For the literary translator, the question arises as to how she might approach the delicate task of migrating texts that resort largely to “a purely intensive usage of language,” while acknowledging that such texts share a mode of expression that transcends historical or critical periodization. If one is to focus on fidelity or equivalence, the aim should not be the production of a text that translates some underlying meaning or sense where signification and representation are fixed. Rather, the aim should be the meticulous rendering of its surface expression so that the text’s performative capacity can be realized anew in the target language and culture. The focus on what “might be” in language invites a parallel with Hans-Thies Lehmann’s postdramatic genre in theatre and a rhetoric of translation that reflects the aporia of the source expression, in stark contrast to the centrality of the logos to traditional Western rhetoric. While ultimately unattainable, an approach to text as a Deleuzean “map” would seem an appropriate means for the translator to remain true the “intentio” of postdramatic texts.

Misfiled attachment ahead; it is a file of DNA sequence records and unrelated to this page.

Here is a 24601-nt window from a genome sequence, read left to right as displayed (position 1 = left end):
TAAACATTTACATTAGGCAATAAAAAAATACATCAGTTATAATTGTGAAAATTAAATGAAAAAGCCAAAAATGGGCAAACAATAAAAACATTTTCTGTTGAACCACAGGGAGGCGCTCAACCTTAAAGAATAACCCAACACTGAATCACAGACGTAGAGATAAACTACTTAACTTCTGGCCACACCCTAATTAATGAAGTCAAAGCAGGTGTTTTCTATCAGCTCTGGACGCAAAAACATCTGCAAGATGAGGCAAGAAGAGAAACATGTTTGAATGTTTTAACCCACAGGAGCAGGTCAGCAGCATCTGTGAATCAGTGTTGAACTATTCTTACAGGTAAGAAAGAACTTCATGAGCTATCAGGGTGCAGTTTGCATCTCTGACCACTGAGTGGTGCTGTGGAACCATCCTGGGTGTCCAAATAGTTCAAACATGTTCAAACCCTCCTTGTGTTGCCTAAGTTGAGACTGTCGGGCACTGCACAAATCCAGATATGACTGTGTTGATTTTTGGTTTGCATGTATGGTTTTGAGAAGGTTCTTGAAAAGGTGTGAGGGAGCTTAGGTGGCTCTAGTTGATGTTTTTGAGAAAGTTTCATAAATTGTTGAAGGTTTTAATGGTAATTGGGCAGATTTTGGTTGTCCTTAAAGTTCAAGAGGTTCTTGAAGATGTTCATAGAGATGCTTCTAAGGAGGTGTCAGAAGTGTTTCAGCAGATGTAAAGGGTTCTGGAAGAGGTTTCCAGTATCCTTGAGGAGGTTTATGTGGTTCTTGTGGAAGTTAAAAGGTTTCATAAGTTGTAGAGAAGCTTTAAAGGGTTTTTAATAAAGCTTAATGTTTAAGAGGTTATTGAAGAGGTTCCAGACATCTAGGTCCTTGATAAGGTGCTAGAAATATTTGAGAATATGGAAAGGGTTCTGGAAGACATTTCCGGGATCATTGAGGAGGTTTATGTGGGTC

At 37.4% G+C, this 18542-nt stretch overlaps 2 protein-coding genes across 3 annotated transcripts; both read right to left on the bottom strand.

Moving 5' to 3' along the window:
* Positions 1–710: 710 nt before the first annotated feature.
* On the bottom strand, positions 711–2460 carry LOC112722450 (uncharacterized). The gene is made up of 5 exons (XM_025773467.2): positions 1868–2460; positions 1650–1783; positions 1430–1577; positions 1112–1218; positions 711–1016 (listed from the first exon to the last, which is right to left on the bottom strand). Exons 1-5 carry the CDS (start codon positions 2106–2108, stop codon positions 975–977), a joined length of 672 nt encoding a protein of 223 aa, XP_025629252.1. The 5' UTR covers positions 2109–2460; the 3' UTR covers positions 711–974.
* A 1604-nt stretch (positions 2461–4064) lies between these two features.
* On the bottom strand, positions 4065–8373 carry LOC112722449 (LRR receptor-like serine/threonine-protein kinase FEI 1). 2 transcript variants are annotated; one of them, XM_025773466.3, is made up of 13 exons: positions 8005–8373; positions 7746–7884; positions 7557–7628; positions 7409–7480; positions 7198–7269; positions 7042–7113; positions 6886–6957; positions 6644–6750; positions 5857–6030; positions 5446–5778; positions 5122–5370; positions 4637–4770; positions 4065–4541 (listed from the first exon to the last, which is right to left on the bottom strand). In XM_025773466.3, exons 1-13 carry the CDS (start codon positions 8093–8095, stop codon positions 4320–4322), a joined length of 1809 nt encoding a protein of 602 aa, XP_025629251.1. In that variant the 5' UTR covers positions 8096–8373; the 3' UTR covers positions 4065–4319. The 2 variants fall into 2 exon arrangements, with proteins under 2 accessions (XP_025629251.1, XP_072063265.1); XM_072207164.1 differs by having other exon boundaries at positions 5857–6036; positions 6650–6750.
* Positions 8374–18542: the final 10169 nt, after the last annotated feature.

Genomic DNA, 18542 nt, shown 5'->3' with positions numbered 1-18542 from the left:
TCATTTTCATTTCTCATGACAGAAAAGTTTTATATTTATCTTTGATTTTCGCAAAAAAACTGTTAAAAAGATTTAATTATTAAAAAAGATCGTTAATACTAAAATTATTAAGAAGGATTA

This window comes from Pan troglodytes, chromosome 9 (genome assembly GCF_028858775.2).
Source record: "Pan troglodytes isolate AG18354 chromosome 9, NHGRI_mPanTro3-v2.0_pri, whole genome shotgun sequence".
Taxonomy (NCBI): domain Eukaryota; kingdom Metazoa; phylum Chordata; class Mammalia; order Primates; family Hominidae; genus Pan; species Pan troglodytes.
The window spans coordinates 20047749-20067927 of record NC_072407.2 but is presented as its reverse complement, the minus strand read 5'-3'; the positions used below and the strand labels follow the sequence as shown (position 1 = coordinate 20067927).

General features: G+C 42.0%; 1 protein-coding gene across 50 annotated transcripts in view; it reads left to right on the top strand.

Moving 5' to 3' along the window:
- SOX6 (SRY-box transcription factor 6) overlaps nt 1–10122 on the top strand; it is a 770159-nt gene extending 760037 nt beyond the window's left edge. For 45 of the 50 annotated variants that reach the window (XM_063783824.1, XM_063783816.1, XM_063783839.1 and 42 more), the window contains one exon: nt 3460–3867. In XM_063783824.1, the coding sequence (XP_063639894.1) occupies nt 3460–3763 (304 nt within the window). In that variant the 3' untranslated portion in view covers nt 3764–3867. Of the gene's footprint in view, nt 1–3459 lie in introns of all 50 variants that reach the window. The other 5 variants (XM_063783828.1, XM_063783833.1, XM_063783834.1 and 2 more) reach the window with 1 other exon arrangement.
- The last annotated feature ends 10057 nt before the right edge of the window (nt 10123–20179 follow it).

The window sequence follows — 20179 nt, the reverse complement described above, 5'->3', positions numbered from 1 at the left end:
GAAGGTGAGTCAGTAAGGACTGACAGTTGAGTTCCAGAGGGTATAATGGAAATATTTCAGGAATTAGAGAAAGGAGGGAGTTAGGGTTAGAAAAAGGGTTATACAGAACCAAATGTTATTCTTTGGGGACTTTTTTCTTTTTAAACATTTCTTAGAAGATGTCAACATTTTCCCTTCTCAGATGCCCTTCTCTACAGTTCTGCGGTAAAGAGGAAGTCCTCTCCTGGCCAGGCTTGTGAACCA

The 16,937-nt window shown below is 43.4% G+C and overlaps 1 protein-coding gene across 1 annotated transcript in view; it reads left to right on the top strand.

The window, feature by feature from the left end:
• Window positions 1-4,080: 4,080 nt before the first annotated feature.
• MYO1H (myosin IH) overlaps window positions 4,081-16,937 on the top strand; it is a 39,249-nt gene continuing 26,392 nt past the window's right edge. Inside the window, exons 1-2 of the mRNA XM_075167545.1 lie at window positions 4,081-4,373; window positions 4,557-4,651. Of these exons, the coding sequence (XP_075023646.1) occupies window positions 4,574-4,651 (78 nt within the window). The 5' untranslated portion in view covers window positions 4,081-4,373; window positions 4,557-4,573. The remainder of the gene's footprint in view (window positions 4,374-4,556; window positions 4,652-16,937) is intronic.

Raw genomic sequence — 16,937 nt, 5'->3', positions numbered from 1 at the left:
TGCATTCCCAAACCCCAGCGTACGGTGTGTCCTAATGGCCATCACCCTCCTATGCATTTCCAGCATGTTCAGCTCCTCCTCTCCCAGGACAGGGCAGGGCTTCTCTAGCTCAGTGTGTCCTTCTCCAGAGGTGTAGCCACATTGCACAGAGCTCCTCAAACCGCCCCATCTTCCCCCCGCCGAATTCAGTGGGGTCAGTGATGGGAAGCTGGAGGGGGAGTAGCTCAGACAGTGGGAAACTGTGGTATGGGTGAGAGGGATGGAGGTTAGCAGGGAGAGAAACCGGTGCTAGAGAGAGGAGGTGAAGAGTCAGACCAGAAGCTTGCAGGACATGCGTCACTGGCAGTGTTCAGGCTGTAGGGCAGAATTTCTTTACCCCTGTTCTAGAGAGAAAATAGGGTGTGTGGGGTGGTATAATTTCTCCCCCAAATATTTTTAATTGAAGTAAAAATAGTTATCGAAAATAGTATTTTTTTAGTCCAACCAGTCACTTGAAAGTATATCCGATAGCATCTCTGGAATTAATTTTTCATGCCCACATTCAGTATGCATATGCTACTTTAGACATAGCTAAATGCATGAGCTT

translation theory, translation rhetoric, language philosophy, postdramatic text, literary translation, postcolonial literature, modernism, linguistic theory
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